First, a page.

Leadership

Members Move Medicine: Making a difference as a med student

Thumbnail

The AMA "Members Move Medicine" series profiles a wide variety of doctors, offering a glimpse into the passions of women and men navigating new courses in American medicine.

On the move with: Rohit Abraham, a medical student who is taking a one-year leave from medical training between the third and fourth years to complete a master’s degree in public health at the Harvard T.H. Chan School of Public Health.

AMA member since: 2014.

What inspired me to pursue a career in medicine: Before medical school, I was first a teacher—I taught ninth-grade biology in a low-income Detroit public school through Teach For America. I realized that you simply can’t teach kids who aren’t there, and the most common reason my kids were absent was to babysit younger siblings because a family member was hospitalized for undiagnosed or untreated chronic disease. This understanding inspired me to train both in medicine and in public health to serve urban, underserved populations.

How I move medicine: I sit on a couple nonprofit health boards (including my state medical society), advocate for issues I care about on Capitol Hill, and regularly volunteer with community engagement efforts to address the opioid crisis. These things help create balance in my own life, especially since they help me feel like I’m making a difference outside the four walls of the hospital or clinic.

Career highlights: As a second-year medical student at Michigan State University College of Medicine, I had the wonderful surprise of receiving the AMA Foundation Excellence in Medicine Leadership Award for my early engagement with organized medicine and for public health initiatives at home and abroad in India.

I am also incredibly thankful to have been a 2017–2018 awardee of the Zuckerman Fellowship, which is a public service merit award that fully funded my Master of Public Health degree through Harvard’s Center for Public Leadership.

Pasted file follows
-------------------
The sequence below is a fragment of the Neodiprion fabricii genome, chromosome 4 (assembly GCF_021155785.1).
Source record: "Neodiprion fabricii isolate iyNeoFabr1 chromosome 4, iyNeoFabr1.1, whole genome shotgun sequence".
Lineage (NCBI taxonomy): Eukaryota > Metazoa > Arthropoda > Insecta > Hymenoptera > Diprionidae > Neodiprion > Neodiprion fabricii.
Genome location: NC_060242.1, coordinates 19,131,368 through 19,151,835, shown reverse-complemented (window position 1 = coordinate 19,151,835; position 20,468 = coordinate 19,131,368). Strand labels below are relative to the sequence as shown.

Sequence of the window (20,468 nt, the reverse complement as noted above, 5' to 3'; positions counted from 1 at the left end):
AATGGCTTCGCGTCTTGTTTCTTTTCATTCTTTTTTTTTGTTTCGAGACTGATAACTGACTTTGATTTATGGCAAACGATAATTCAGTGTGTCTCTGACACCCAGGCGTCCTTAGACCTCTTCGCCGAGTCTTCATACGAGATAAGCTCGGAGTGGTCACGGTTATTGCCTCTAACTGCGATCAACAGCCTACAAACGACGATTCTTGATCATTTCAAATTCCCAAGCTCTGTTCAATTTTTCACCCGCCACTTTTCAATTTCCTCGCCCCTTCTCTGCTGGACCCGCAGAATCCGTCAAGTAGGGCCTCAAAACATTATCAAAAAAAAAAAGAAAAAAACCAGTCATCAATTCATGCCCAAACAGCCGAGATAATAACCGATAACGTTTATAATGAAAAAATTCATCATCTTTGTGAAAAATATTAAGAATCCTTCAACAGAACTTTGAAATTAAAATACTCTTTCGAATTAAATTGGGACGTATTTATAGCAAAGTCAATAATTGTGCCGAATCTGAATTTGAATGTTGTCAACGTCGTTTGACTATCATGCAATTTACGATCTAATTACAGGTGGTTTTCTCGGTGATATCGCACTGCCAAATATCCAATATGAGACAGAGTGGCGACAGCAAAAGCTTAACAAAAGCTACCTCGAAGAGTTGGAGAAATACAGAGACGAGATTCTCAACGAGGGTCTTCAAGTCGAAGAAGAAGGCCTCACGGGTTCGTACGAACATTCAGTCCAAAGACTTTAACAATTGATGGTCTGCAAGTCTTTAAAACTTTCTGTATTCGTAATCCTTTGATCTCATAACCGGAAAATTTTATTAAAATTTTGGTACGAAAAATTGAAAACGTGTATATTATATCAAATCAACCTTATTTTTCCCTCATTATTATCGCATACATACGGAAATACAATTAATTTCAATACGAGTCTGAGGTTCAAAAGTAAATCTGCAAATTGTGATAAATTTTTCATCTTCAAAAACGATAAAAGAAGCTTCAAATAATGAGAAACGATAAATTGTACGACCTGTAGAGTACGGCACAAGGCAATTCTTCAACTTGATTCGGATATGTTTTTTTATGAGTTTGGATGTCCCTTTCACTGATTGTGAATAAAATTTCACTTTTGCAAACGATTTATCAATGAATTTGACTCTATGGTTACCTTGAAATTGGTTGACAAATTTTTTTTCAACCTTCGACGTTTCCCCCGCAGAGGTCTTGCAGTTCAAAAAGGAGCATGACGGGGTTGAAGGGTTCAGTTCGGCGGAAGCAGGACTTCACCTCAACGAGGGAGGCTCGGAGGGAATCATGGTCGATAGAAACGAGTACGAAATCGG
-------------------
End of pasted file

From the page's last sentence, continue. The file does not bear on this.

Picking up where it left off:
I have been proud to give back to my community this year through service to Big Brothers Big Sisters of America, which paired me up with an amazing third-grader named Temi. We spent a year together building a mentorship relationship by conducting fun science experiments, building robotic Lego projects, and learning advanced math for travel competitions.

Advice I’d give to those interested in pursuing a career in medicine: Some of the best advice I ever got during medical school was to spend your free time doing the kinds of things you would do if you already had the “MD” after your name. Whether that’s advocacy, volunteerism or community leadership, there’s nothing stopping you from doing these things today! Medical students have a lot more power and public trust than most people realize. It’s up to us to put that influence to good use and to make our community a better place.

Aspect of my work that means the most: At the end of the day, the one-to-one relationships I get to build with my patients mean more to me than anything else in my career. Medicine is the most fulfilling career in the world because you have the privilege of talking with people in their most vulnerable moments, which you have the unique expertise to address and resolve to help build stronger, healthier communities. I’m incredibly lucky to be in this field, and every day of training is worth it to be able to serve my patients.

Learn more about AMA members who are relentlessly moving medicine through advocacy, education, patient care and practice innovation, and join or renew today.